The results from the Turkish election suggest that the country will return to a coalition government for the first time in more than a decade. This prospect is becoming increasingly popular with the markets, despite the initial negative response which saw the Turkish lira go down sharply against the US dollar in the election aftermath.

“The coalition option was not what the financial markets were expecting, that’s why we saw a first shock in the financial market, but the investors have come to consider that actually a coalition which would represent a wider section of the society may not be a bad idea,” Seltem Iyigun, Coface’s Mena economist, tells GTR.

Founded by current Turkish President Recep Tayyip Erdogan in 2002, the AK Party had, until this election, always managed to secure an overall parliamentary majority. This time it just fell short of the 276 seats required, meaning that a coalition will be necessary to form a government, and the sooner, the better.

“If the leaders come to form a coalition within 45 days, this would largely reduce local political uncertainty” says Iyigun. According to her, the popular sentiment in Turkey would welcome a coalition between the AKP and the social-democratic Republican People’s Party as this would offer a wider societal representation. Other possibilities include a coalition between the AKP and the right-wing Nationalist Movement Party, or a minority government from the AKP. The AKP could also be locked out of power if the other parties, including the pro-Kurdish Peoples’ Democratic Party, agree to form a coalition together, although this is seen as unlikely.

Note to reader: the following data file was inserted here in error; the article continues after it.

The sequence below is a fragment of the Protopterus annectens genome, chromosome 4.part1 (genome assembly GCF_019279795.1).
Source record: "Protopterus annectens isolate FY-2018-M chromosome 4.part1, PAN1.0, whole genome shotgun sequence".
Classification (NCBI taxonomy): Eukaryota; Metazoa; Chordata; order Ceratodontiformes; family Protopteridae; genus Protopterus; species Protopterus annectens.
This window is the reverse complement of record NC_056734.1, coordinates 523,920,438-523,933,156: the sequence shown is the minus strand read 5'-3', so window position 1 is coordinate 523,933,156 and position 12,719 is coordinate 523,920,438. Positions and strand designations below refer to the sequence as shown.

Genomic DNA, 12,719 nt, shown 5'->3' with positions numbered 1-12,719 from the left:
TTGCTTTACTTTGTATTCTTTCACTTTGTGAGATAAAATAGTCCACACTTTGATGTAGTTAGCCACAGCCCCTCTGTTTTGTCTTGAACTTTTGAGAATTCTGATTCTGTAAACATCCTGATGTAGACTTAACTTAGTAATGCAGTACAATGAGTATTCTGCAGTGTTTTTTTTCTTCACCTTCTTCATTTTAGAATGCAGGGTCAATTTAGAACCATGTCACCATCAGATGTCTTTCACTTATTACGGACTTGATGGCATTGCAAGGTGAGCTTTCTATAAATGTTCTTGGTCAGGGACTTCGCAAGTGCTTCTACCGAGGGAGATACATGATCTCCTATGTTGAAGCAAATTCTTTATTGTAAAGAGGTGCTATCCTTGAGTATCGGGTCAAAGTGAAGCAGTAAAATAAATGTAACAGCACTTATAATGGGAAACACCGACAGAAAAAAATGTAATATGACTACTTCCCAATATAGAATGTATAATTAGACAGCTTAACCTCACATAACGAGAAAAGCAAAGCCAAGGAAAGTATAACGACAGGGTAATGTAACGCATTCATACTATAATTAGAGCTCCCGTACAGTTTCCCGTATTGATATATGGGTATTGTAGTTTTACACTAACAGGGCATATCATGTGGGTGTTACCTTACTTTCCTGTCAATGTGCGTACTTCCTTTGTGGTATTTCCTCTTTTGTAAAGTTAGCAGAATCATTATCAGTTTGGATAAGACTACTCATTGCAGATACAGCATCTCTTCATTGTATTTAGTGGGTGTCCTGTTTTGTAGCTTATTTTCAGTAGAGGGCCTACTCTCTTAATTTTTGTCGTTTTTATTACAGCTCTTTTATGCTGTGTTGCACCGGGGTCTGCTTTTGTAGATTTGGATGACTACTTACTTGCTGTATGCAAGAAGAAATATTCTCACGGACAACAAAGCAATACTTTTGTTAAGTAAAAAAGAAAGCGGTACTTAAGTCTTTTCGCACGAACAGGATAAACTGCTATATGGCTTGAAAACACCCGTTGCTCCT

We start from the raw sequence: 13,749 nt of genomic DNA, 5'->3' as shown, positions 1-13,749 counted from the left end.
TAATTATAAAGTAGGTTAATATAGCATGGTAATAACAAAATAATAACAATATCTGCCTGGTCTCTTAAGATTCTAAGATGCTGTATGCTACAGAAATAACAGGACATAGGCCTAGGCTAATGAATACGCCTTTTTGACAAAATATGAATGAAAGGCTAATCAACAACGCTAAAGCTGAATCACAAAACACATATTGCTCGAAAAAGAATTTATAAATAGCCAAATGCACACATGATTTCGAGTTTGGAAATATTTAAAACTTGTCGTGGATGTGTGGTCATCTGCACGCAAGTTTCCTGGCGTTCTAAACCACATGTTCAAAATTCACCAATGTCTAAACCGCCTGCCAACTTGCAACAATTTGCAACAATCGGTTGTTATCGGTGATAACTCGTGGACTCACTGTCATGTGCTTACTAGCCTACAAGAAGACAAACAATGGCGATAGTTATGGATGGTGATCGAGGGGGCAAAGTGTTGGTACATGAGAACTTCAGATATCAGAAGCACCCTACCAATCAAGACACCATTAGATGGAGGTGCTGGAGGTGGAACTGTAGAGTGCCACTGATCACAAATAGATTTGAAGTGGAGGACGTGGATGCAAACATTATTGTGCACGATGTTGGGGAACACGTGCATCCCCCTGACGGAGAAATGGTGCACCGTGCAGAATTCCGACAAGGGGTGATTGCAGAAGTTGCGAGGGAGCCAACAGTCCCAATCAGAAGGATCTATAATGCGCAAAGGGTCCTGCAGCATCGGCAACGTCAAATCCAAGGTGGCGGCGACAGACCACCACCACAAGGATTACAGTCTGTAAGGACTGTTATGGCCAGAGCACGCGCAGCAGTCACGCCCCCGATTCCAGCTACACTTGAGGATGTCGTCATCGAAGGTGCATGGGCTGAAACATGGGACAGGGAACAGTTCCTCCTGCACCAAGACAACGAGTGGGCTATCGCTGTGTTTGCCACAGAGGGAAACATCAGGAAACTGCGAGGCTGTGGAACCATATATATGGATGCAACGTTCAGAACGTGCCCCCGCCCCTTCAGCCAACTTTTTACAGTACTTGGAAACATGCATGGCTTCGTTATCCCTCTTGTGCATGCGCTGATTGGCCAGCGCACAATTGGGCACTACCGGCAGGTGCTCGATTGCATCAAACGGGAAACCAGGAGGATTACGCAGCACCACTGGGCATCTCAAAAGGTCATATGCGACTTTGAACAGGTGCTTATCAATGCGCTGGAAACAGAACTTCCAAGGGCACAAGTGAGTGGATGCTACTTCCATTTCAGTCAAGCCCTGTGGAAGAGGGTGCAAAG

A strong government committed to implementing economic reform would affect positively foreign investors. Seltem Iyigun, Coface

If no coalition agreement is found, new elections will be called, an undesirable option given that the business confidence in the country is just recovering from the election uncertainty. “We could see a risk aversion against Turkey rising again on the financial markets, if a government cannot be formed,” says Iyigun, adding: “We feel that investors are kind of relieved that the election stress is now over. There is no deterioration in international investors’ interest for M&A opportunities in Turkey. However, the formation of the new government will be important. A strong government committed to implementing economic reform would affect positively foreign investors.”

While the Turkish lira has slightly bounced back to around 2.74 against the US dollar from the initial 5% fall following the election result, it stays below its pre-election value – which had already been affected by political instability and the Fed monetary policies. Currency volatility remains a risk depending on the political talks’ progress, putting additional pressure on local businesses indebted in foreign currency. However, according to Iyigun the chances of non-payments due to lira depreciation seem low. “The majority of the [indebted] companies are big companies with the ability to borrow money from international markets, and have FX revenue,” she says. She adds, however, that the non-payment risk related to the lira depreciation may appear due to a narrowing profit margin: “Turkey’s manufacturing sector depends heavily on intermediate goods import so the depreciation of the local currency increases production cost. This may raise the risk of non-payment, otherwise the companies are strong enough to meet their forex liabilities.”

The growth prospect of the country will also influence the economic line the new government will take. Despite a forecast growth of around 3.5%, the country is still not meeting its potential growth rate of 5%. The new government will have to tackle structural economic reform to increase its performance, says Iyigun: “The economy remains overly dependent on domestic consumption which is funded by foreign funds. An overall better regulatory framework and structural changes would be essential to strengthen the production system, competitiveness, labour markets, exports, and help the country to balance the domestic and external demand.”